Homelessness figures are down 17%

  • Homelessness figures are down 17%

    Edinburgh sees a 17% drop in homelessness, but will rising rent and Welfare Reform bring more problems?

    /images/blog/homeless.jpgRecent reports show the number of people registered as homeless in Scotland's capital has dropped significantly.

    According to Edinburgh News:

    Applications to the city council in 2012-13 totalled 4267 - down from 4448 over the ­previous 12 months and 5148 in 2007-08.

    City leaders have welcomed the 17 per cent drop and attributed it to improved prevention, information and support services, which they said meant residents were able to resolve housing issues without losing their homes.

    But campaigners warned against complacency and stressed there was a still a huge amount of work needed to address the problem of hidden homelessness.

    Ewan Aitken, chief executive at charity Cyrenians, said: "Any drop is welcome but it's still 12 people presenting every day over the year and it does not include those who face sofa-surfing, who are sleeping rough or those keeping a roof over their heads by going to food banks or not switching on the heating - and those are just some examples.

    "To deal with this you clearly need more housing, jobs that are not on low wages - and you need to deal with the cost of housing in Edinburgh.

    "The cost of rents in the private sector is going through the roof. Welfare reform is bringing more disaster."

    Graeme Brown, director of Shelter Scotland, said:

    "A 17 per cent reduction in people going through the crisis of homelessness is good news and we congratulate the city council for their continued prevention work in this area.

    There is no room for complacency. We remain concerned about the underlying causes of homelessness set against a background of the cost of living crisis and welfare cuts, and we need to ensure the housing safety net is protected."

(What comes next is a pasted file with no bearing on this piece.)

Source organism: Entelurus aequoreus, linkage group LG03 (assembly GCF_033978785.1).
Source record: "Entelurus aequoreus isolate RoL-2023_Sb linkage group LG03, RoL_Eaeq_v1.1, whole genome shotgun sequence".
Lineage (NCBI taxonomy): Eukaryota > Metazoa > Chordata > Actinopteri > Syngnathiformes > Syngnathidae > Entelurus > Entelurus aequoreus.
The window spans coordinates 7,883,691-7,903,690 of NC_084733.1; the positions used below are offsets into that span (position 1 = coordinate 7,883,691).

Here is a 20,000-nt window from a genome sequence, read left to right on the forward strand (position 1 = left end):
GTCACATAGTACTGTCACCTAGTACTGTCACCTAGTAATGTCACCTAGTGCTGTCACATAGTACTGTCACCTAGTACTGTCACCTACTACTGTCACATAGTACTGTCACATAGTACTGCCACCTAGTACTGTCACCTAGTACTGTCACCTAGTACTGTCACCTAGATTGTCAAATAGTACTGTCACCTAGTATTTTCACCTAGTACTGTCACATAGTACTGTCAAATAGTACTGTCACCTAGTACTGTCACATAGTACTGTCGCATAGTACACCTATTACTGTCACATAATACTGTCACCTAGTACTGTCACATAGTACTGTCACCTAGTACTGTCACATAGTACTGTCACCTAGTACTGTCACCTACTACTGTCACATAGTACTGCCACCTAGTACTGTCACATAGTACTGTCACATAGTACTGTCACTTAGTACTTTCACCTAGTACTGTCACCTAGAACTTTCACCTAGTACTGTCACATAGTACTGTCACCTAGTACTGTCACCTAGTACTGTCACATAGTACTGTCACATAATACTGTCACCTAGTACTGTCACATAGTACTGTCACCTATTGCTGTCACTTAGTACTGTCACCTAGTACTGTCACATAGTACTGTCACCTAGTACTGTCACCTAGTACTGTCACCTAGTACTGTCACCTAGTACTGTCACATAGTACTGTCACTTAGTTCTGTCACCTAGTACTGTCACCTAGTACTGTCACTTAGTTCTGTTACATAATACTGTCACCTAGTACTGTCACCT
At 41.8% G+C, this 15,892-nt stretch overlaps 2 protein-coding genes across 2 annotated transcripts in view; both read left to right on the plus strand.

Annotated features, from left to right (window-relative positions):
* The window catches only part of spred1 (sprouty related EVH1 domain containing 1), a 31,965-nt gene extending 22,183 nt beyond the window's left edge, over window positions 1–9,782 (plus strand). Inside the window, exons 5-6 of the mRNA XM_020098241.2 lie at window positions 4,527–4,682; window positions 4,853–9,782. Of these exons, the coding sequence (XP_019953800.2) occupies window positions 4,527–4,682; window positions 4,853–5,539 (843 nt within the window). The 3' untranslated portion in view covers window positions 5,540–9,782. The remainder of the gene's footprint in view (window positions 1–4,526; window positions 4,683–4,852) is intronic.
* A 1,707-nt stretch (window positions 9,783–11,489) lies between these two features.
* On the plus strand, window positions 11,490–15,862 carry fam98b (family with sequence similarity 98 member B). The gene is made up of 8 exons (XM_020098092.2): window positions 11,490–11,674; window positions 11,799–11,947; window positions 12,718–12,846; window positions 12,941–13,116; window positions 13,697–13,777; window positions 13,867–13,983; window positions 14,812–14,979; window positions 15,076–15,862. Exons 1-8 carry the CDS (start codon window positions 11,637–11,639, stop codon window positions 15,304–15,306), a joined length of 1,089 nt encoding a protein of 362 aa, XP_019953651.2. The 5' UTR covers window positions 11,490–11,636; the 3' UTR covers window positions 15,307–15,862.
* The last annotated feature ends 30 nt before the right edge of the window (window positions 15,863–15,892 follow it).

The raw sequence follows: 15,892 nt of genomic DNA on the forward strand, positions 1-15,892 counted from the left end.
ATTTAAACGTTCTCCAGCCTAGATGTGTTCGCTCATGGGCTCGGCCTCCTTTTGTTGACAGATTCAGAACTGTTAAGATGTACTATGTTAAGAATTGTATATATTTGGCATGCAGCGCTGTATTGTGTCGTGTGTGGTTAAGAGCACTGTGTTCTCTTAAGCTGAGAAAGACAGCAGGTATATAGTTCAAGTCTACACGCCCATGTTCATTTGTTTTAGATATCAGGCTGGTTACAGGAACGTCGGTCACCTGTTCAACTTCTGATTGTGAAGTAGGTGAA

While welcoming signs that a focus on homelessness prevention was bearing fruit, opposition politicians ­questioned whether there had been a significant reduction in actual incidence.

    Councillor Steve Burgess, housing spokesman for Edinburgh's Greens, said:

    "These figures cover a period of ­economic downturn and the early bite of welfare cuts so I don't think anyone believes that the real level of homelessness is down. What Edinburgh has been doing is investing more in prevention of homelessness and where that has genuinely headed off a crisis that is very welcome.

    However, if it has simply diverted homeless people away from help, leaving them to struggle on their own, then that will come back to haunt the council.

    So I want to know what lies behind those trends."

    Housing chiefs insisted the trend in homelessness across Edinburgh was downward.

    Councillor Cammy Day, housing leader, said:

    "I hope we see that continuing over the next few years and I would put it down to the great partnership that we have with the voluntary sectors."


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